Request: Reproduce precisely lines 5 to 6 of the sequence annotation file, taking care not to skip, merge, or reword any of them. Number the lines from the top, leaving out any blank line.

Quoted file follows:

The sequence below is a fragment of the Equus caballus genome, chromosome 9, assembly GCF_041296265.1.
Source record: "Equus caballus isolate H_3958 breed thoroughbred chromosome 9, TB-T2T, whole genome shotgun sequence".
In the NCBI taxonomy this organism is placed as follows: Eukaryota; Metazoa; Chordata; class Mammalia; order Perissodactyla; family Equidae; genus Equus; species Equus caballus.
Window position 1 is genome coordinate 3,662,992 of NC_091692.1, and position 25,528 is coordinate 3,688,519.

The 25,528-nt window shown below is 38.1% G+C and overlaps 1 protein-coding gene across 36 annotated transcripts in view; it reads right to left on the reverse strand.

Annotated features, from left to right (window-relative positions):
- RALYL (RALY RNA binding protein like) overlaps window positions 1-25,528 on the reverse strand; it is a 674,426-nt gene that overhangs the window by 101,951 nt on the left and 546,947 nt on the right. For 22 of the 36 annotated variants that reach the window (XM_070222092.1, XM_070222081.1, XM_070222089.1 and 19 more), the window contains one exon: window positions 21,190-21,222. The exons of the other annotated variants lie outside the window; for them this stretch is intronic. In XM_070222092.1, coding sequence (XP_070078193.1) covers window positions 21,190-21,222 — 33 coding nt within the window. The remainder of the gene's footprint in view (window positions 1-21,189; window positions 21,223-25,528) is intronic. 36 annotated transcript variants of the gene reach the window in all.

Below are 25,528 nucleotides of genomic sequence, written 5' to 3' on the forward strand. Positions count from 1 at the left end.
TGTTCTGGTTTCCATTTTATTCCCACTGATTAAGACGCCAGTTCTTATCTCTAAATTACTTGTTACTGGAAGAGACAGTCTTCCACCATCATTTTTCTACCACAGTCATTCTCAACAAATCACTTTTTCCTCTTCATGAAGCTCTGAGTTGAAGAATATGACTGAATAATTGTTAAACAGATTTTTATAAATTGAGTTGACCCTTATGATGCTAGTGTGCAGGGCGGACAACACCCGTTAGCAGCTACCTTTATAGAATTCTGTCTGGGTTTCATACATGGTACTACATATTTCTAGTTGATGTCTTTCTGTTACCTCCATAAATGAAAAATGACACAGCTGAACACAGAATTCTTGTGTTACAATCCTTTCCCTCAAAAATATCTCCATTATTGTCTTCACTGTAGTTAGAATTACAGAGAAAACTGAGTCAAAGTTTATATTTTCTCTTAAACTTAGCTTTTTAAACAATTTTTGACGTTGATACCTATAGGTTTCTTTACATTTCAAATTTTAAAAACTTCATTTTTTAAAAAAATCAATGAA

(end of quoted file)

The 25,528-nt window shown below is 38.1% G+C and overlaps 1 protein-coding gene across 36 annotated transcripts in view; it reads right to left on the reverse strand.

Annotated features, from left to right (window-relative positions):